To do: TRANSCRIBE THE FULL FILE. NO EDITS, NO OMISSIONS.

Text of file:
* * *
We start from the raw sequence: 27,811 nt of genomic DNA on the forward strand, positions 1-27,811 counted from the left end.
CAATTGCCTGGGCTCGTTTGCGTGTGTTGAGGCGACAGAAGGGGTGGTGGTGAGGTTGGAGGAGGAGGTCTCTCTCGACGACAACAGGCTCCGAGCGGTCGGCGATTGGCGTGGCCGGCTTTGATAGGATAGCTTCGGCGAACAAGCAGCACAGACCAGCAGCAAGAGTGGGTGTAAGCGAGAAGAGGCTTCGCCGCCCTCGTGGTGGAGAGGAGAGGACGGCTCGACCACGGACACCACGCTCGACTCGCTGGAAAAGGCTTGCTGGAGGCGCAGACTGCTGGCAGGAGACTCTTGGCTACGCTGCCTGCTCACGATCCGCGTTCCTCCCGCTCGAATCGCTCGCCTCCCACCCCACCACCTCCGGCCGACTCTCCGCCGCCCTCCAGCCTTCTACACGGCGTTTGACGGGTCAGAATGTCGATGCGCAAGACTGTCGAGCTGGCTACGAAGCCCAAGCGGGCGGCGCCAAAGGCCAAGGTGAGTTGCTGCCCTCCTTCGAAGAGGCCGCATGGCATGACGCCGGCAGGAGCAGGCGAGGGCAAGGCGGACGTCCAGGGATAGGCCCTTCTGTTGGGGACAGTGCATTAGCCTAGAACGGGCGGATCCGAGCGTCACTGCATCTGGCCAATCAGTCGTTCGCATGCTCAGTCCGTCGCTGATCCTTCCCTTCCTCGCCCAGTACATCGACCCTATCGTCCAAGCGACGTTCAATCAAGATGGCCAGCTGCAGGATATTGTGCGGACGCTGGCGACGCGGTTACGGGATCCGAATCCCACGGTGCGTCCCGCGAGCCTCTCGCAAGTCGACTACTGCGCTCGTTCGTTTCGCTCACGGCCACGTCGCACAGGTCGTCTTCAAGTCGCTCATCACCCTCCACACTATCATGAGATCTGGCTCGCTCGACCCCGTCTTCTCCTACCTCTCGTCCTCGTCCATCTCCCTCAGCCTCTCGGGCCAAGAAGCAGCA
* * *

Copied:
We start from the raw sequence: 27,811 nt of genomic DNA on the forward strand, positions 1-27,811 counted from the left end.
CAATTGCCTGGGCTCGTTTGCGTGTGTTGAGGCGACAGAAGGGGTGGTGGTGAGGTTGGAGGAGGAGGTCTCTCTCGACGACAACAGGCTCCGAGCGGTCGGCGATTGGCGTGGCCGGCTTTGATAGGATAGCTTCGGCGAACAAGCAGCACAGACCAGCAGCAAGAGTGGGTGTAAGCGAGAAGAGGCTTCGCCGCCCTCGTGGTGGAGAGGAGAGGACGGCTCGACCACGGACACCACGCTCGACTCGCTGGAAAAGGCTTGCTGGAGGCGCAGACTGCTGGCAGGAGACTCTTGGCTACGCTGCCTGCTCACGATCCGCGTTCCTCCCGCTCGAATCGCTCGCCTCCCACCCCACCACCTCCGGCCGACTCTCCGCCGCCCTCCAGCCTTCTACACGGCGTTTGACGGGTCAGAATGTCGATGCGCAAGACTGTCGAGCTGGCTACGAAGCCCAAGCGGGCGGCGCCAAAGGCCAAGGTGAGTTGCTGCCCTCCTTCGAAGAGGCCGCATGGCATGACGCCGGCAGGAGCAGGCGAGGGCAAGGCGGACGTCCAGGGATAGGCCCTTCTGTTGGGGACAGTGCATTAGCCTAGAACGGGCGGATCCGAGCGTCACTGCATCTGGCCAATCAGTCGTTCGCATGCTCAGTCCGTCGCTGATCCTTCCCTTCCTCGCCCAGTACATCGACCCTATCGTCCAAGCGACGTTCAATCAAGATGGCCAGCTGCAGGATATTGTGCGGACGCTGGCGACGCGGTTACGGGATCCGAATCCCACGGTGCGTCCCGCGAGCCTCTCGCAAGTCGACTACTGCGCTCGTTCGTTTCGCTCACGGCCACGTCGCACAGGTCGTCTTCAAGTCGCTCATCACCCTCCACACTATCATGAGATCTGGCTCGCTCGACCCCGTCTTCTCCTACCTCTCGTCCTCGTCCATCTCCCTCAGCCTCTCGGGCCAAGAAGCAGCA